India’s stocks fluctuated. Exporters fell after a U.S. report raised concern about the global economic recovery. Consumer-related shares gained as the International Monetary Fund raised the nation’s growth outlook.
Infosys Techologies Ltd., the second-largest software services provider, lost 0.9 percent. Private payrolls in the U.S. unexpectedly fell, ADP Employer Services reported yesterday. Indian software companies get about half of their sales in the world’s largest economy. Hindustan Unilever Ltd., a household products maker, rose for the first time in four days. Bharti Airtel Ltd., a mobile-phone operator, gained the most in two weeks. The IMF cited strengthening consumer demand for its higher economic expansion forecast.
The Bombay Stock Exchange’s Sensitive Index, or Sensex, was little changed at 20,534.63 at 1:43 p.m. in Mumbai after swinging between gains and losses at least nine times. The S&P CNX Nifty Index on the National Stock Exchange lost 0.1 percent to 6,182.95. The BSE 200 Index advanced 0.2 percent to 2,617.51.
“Opinions are divided between investors who think India’s markets will gain and those who think there will be a correction,” said Gajendra Nagpal, chief executive officer of Unicon Financial Intermediaries Pvt., a brokerage in New Delhi. “Foreigners are more gung-ho about our markets than local investors because they have limited options and India’s growth stands out.”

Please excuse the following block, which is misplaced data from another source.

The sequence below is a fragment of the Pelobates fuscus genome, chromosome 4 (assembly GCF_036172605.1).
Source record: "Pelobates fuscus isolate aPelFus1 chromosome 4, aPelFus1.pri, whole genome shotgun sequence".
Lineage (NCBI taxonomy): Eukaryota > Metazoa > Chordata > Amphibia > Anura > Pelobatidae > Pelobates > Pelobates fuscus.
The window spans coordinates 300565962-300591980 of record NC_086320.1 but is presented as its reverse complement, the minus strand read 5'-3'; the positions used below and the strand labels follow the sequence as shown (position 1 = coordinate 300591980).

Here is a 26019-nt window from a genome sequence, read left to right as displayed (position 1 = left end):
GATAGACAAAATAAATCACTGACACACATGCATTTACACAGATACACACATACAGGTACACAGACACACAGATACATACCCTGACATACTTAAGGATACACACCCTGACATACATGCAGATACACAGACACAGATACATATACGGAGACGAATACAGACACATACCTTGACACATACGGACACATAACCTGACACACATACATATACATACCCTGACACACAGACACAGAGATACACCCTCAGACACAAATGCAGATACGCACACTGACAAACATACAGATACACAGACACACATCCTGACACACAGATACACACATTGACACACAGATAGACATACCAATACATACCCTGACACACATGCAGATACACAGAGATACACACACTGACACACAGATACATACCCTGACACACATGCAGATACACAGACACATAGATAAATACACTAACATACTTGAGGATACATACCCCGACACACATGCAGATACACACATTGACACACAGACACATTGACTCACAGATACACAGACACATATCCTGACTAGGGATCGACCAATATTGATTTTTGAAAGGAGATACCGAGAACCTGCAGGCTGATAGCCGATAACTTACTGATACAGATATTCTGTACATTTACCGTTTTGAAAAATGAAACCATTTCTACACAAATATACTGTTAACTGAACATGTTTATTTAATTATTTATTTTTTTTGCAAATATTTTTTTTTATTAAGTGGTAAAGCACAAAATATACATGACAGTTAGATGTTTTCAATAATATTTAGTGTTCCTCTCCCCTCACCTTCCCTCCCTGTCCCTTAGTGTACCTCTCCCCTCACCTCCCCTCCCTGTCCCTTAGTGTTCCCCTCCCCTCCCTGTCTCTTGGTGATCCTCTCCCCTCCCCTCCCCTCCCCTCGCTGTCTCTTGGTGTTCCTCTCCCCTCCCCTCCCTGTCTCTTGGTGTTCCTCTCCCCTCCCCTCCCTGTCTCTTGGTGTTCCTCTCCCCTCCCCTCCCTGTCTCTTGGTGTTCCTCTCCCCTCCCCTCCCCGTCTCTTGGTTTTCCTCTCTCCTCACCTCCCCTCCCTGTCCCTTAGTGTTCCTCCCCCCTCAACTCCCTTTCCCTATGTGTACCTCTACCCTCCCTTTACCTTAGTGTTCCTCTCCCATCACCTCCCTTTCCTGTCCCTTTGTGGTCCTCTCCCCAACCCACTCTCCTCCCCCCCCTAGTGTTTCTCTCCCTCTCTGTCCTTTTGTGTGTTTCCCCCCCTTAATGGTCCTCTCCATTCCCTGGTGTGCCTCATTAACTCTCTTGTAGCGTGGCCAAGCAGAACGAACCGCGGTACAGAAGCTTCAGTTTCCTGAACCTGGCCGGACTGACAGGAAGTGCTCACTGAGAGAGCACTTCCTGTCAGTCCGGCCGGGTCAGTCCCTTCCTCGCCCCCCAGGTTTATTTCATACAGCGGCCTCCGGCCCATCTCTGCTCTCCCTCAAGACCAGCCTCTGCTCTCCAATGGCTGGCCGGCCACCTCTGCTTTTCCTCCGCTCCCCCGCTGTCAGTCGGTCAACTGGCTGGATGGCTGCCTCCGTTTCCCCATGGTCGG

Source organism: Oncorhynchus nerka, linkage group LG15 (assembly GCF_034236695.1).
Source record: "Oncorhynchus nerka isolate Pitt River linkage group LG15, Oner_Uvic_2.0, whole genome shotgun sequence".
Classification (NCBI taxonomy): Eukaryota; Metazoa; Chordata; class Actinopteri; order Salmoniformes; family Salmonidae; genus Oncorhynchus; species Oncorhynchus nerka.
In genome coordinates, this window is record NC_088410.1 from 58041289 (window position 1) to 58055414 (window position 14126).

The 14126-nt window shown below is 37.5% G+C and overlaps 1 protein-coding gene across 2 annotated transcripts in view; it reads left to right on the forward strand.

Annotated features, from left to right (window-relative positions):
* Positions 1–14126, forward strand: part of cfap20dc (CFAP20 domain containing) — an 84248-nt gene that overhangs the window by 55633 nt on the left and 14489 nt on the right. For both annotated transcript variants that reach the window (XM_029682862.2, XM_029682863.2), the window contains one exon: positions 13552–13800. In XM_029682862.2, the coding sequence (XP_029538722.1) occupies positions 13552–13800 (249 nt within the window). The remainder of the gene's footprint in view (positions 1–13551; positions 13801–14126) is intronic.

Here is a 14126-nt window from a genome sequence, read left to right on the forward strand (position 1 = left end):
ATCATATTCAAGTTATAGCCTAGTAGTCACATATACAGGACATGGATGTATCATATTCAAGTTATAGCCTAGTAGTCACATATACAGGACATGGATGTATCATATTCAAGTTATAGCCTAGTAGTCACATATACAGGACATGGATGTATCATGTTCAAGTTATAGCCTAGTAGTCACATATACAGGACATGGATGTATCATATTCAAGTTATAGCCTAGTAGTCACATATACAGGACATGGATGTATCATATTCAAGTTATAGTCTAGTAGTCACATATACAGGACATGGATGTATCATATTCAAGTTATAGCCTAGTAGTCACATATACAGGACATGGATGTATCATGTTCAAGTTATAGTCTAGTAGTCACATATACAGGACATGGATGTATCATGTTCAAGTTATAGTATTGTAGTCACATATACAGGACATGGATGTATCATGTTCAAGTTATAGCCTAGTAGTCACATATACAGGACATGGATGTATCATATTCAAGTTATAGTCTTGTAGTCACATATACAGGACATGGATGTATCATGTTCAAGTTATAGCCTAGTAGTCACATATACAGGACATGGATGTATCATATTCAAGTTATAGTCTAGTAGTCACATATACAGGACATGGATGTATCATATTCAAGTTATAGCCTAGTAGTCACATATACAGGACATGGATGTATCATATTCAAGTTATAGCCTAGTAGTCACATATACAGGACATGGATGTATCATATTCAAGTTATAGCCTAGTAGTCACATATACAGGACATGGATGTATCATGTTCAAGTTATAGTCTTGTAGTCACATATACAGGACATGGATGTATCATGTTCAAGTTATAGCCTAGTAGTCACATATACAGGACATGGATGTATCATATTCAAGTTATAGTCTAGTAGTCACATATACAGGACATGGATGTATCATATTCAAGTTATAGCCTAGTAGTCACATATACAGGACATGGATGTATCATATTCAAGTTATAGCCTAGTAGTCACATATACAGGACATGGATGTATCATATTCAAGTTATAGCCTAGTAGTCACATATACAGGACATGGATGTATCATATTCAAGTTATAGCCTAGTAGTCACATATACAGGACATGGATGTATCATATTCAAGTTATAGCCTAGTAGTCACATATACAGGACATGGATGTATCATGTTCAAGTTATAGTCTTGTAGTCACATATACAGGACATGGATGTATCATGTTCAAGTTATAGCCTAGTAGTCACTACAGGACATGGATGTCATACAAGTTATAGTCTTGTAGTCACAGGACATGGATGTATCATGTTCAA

The Sensex has gained 28 percent from the May 25 low, approaching the record closing high of 20,873.33 on Jan. 8, 2008. The gauge is the best performer this year among the world’s 10 biggest stock markets. The measure climbed 12 percent last month, the most since May 2009.
Infosys declined 0.9 percent to 3,076.5 rupees. Wipro Ltd., India’s third-largest software-services provider, lost 0.6 percent to 462 rupees. U.S. companies cut 39,000 jobs last month. Economists had predicted 20,000 would be added, according to the median estimate in a Bloomberg survey.
Hindustan Unilever, the maker of Knorr soups and Lux soap, added 0.8 percent to 303.4 rupees. Bharti advanced 1.4 percent to 357.15 rupees.
The South Asian economy will expand 9.7 percent this year, the Washington-based lender said in its World Economic Outlook yesterday, more than the 9.4 percent estimated in July. The IMF lowered its prediction for global expansion to 4.2 percent, from 4.3 percent, citing unemployment, public debt and fragile banking systems.
“Low reliance on exports, accommodative policies, and strong capital inflows have supported domestic activity and growth,” the IMF said in the report. “The rapid pace of domestic activity, evidenced by rapidly rising inflation, led the central bank to increase the repo policy rate.”
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